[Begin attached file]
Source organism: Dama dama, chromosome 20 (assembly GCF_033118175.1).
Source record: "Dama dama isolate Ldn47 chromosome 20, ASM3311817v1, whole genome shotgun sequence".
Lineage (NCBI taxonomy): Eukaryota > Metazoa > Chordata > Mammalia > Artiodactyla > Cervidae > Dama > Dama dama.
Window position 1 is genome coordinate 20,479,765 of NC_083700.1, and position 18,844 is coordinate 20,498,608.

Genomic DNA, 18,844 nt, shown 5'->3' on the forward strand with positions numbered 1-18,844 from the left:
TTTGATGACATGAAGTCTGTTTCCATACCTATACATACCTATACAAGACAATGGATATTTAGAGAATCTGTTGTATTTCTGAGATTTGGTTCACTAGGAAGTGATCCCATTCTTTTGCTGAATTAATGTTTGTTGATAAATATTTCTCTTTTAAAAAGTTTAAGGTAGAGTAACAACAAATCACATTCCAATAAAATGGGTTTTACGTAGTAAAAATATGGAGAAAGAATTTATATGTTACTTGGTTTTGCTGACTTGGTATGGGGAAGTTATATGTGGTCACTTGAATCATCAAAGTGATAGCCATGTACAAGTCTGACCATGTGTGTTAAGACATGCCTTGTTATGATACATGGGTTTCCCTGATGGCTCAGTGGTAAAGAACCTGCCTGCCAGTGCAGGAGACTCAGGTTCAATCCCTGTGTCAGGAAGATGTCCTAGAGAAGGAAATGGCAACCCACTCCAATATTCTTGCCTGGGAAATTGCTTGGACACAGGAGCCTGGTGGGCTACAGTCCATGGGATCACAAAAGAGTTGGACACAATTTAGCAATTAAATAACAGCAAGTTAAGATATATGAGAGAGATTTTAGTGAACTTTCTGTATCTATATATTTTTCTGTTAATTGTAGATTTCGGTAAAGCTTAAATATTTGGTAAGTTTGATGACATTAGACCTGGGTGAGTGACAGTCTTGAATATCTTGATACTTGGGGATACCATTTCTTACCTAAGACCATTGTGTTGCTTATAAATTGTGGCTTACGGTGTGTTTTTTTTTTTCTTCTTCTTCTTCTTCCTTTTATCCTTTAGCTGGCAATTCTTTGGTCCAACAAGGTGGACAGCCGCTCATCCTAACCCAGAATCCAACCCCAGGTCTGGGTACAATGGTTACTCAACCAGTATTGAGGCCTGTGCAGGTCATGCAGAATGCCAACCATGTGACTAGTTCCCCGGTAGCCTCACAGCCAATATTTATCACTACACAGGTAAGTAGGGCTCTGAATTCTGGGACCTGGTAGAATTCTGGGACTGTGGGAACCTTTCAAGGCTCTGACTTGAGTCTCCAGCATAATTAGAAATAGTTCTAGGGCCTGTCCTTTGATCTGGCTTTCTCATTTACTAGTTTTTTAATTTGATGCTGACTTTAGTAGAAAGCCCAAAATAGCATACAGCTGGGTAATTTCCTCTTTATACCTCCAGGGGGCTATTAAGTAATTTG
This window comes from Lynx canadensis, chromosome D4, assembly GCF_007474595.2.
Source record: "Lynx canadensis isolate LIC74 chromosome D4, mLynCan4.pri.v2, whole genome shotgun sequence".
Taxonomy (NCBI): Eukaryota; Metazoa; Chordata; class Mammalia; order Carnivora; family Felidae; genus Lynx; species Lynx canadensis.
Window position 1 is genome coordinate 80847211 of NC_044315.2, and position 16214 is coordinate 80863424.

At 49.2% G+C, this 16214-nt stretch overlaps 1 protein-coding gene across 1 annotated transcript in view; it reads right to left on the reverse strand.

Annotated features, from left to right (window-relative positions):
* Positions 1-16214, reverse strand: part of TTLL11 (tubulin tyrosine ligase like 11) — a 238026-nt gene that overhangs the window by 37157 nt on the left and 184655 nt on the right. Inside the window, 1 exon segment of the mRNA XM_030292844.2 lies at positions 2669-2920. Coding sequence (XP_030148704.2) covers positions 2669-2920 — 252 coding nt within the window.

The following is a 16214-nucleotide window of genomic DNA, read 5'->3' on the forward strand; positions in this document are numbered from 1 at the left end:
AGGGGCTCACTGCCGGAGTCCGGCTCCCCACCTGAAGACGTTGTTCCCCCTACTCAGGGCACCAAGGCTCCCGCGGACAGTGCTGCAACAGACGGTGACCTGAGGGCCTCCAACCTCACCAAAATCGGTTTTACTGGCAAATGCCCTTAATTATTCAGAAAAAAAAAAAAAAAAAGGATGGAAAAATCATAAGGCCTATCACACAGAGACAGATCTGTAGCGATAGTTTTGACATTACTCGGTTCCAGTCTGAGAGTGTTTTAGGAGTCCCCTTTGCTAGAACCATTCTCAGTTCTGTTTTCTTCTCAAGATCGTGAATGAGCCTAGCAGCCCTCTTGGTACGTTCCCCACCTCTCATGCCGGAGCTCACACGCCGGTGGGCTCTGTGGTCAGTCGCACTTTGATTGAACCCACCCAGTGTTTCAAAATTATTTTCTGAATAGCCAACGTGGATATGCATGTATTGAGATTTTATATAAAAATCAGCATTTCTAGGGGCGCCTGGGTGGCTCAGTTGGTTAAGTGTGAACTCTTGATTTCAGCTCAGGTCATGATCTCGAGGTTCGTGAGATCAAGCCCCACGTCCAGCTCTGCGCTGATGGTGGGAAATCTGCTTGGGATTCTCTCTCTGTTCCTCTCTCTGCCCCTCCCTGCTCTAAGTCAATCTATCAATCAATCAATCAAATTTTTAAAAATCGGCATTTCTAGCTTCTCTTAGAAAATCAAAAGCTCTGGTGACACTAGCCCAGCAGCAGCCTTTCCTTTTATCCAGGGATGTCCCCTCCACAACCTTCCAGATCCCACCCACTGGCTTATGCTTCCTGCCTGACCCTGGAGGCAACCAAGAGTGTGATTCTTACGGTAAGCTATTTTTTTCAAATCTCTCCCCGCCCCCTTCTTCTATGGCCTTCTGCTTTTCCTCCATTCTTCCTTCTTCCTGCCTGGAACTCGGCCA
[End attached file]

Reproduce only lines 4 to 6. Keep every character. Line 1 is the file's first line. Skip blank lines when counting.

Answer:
Window position 1 is genome coordinate 20,479,765 of NC_083700.1, and position 18,844 is coordinate 20,498,608.

Genomic DNA, 18,844 nt, shown 5'->3' on the forward strand with positions numbered 1-18,844 from the left:
TTTGATGACATGAAGTCTGTTTCCATACCTATACATACCTATACAAGACAATGGATATTTAGAGAATCTGTTGTATTTCTGAGATTTGGTTCACTAGGAAGTGATCCCATTCTTTTGCTGAATTAATGTTTGTTGATAAATATTTCTCTTTTAAAAAGTTTAAGGTAGAGTAACAACAAATCACATTCCAATAAAATGGGTTTTACGTAGTAAAAATATGGAGAAAGAATTTATATGTTACTTGGTTTTGCTGACTTGGTATGGGGAAGTTATATGTGGTCACTTGAATCATCAAAGTGATAGCCATGTACAAGTCTGACCATGTGTGTTAAGACATGCCTTGTTATGATACATGGGTTTCCCTGATGGCTCAGTGGTAAAGAACCTGCCTGCCAGTGCAGGAGACTCAGGTTCAATCCCTGTGTCAGGAAGATGTCCTAGAGAAGGAAATGGCAACCCACTCCAATATTCTTGCCTGGGAAATTGCTTGGACACAGGAGCCTGGTGGGCTACAGTCCATGGGATCACAAAAGAGTTGGACACAATTTAGCAATTAAATAACAGCAAGTTAAGATATATGAGAGAGATTTTAGTGAACTTTCTGTATCTATATATTTTTCTGTTAATTGTAGATTTCGGTAAAGCTTAAATATTTGGTAAGTTTGATGACATTAGACCTGGGTGAGTGACAGTCTTGAATATCTTGATACTTGGGGATACCATTTCTTACCTAAGACCATTGTGTTGCTTATAAATTGTGGCTTACGGTGTGTTTTTTTTTTTCTTCTTCTTCTTCTTCCTTTTATCCTTTAGCTGGCAATTCTTTGGTCCAACAAGGTGGACAGCCGCTCATCCTAACCCAGAATCCAACCCCAGGTCTGGGTACAATGGTTACTCAACCAGTATTGAGGCCTGTGCAGGTCATGCAGAATGCCAACCATGTGACTAGTTCCCCGGTAGCCTCACAGCCAATATTTATCACTACACAGGTAAGTAGGGCTCTGAATTCTGGGACCTGGTAGAATTCTGGGACTGTGGGAACCTTTCAAGGCTCTGACTTGAGTCTCCAGCATAATTAGAAATAGTTCTAGGGCCTGTCCTTTGATCTGGCTTTCTCATTTACTAGTTTTTTAATTTGATGCTGACTTTAGTAGAAAGCCCAAAATAGCATACAGCTGGGTAATTTCCTCTTTATACCTCCAGGGGGCTATTAAGTAATTTG